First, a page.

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Babies and foods - Page 2

Poll Results: Do you think it's ok for babies to have anything enter their gut before 6+ months?

 
  • 2% (2)
    Nothing but breastmilk
  • 17% (12)
    Only if medication is absolutely necessary, but no foods or supplements of any sort, just breastmilk
  • 27% (19)
    Nothing but breastmilk and supplements (like oral vitamin K, probiotics, possibly tea or gripe water for colic, etc)
  • 20% (14)
    I think it's fine for babies to get small amounts through mouthing things or supplements as long as you aren't actually spoon feeding them solids
  • 8% (6)
    I think it's better if babies get SMALL tastes here and there, I'm not too worried about baby's gut
  • 15% (11)
    I think it is fine to supplement before 6 months with foods/formula/cereal
  • 2% (2)
    I think supplementing with formula is fine, but I wouldn't allow my baby to get any tastes of food before 6 months
  • 4% (3)
    Other (explain)
69 Total Votes  
post #21 of 36
Quote:
Originally Posted by Terrilein View Post

Well, I have this consensus paper in German. The paper is very breastfeeding friendly, mentions the WHO recommendation, and then discusses why this paper departs from the WHO rec, (European babies aren't in danger of starving) and goes on to discuss why solids should be starrted between 4-6 months. Among other reasons, it is mentioned that waiting 6 months to introduce solids does not prevent allergies. And introducing glutens early reduces the risk for certain diseases like Diabetes mellitus Type 1 and even reduces the risk of developing celiac by 50% as long as the baby is still nursing. Really wish this paper was translated into Englisch. It's a good read.


Haha that's funny, my SIL presented me with an article about this research recently (we are also in Germany), and I sort of got annoyed and snippy, because she was coming at me saying "Yeah PJ, this says breastmilk is not enough after 3 or 4 months and you should start with purees now, etc". I was annoyed because I like to believe, quite firmly, that exclusively BFing is the very best for all babies for the first six months, and sometimes beyond if the baby hesitates in starting solids right at six months. I voted for the third option, because it's what we've done. And I agree with Cecelia's Mama that you can find research to support ANY opinion these days (I mean, the CIO folks have their research too). We are also doing BLW so I didn't even want to get into it with SIL about why we're skipping purees because this research is not compatible with that.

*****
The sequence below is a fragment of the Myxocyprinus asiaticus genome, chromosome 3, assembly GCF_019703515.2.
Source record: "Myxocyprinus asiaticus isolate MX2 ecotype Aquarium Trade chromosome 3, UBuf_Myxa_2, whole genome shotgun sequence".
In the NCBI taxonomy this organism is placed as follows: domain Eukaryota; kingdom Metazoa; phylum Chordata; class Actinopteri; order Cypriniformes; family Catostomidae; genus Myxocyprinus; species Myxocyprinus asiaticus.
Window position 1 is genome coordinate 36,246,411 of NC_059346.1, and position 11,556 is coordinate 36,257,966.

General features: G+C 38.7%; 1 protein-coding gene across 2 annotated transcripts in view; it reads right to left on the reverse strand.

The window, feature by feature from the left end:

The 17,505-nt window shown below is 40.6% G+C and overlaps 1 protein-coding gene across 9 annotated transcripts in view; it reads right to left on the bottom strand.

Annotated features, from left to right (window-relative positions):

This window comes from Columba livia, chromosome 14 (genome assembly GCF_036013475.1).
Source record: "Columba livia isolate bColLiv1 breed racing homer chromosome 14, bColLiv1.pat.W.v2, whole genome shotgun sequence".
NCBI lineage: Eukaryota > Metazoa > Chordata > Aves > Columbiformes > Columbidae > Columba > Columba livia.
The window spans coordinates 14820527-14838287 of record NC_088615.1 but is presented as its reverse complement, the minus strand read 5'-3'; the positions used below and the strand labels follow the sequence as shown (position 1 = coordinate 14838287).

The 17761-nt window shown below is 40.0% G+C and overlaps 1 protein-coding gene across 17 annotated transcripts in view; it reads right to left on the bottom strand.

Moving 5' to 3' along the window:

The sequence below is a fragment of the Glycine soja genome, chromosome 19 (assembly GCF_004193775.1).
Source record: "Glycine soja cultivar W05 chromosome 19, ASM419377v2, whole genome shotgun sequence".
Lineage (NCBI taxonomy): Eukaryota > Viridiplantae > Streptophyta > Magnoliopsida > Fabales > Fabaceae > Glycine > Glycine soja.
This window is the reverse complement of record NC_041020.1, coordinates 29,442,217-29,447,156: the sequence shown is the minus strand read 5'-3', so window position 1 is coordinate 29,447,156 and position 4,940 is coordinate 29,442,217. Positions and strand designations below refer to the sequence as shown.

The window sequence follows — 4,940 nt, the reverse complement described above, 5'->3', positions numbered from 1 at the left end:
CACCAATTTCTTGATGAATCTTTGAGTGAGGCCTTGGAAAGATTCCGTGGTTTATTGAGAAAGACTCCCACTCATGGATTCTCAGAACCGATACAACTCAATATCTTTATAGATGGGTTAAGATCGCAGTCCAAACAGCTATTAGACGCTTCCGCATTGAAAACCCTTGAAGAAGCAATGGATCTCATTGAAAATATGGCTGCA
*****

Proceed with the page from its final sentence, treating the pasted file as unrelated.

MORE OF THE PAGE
Aaaanyway, I don't think it's going to cause any major harm to give a baby under 6 months an apple to gnaw on. I didn't do it, but I try not to be too uptight about this stuff and once my hubby gave DS some bread at 5 months and he of course put it right in his mouth...and this was before we started solids and our plan is to give only very limited grains at first....but I didn't really mind because, well, ya gotta choose your battles so to speak and this just didn't strike me as such a big deal.

post #22 of 36
Quote:
Originally Posted by Abraisme View Post

Both of my kids started sucking on chunks of food around 5mo.  They had all the signs of eating readiness and really WANTED to eat.  Both went on to be good eaters with no issues what-so-ever.  I think that you should listen to your kids needs and if he/she seems honestly ready then it's fine imo.  I would say that 4mo is kind of on the really young side, but each kid is different with different needs.  Good luck!  Oh, and NO NO NO NO rice cereal!  ;)



First-time mom here. Why no rice cereal?

 

post #23 of 36

I can't believe your SIL tried pressuring you with this article! That's totally NOT what I got out of it. How's your German, and did you read the paper through yourself? (For the rest of you ladies interested in it) It says that ideally you should start solids between 4-6 months (definitely NOT before 4 months), and that this is a very individual thing (every baby is different), and that you should NOT stop nursing. At no point did I read anything about a mother's milk lacking anything (vitamins, minerals, etc) or not being enough. (But maybe one of the studies this paper is based on says that.) So basically you can exclusively bf until 6 months according to this article. You'd just be starting solids at the end of this optimal time window which is really no big dea. I understood this paper as basically giving everyone a green light to start solids earlier if baby is showing readiness and that waiting due to allergies is not necessary since there's no proof that this helps prevents allergies at all. But the paper does recommend those with allergy concerns to start earlier than later. Still, the paper takes the individual child's development, interest in food, and ability to eat into consideration. So starting at 4 months is definitely NOT required for every baby.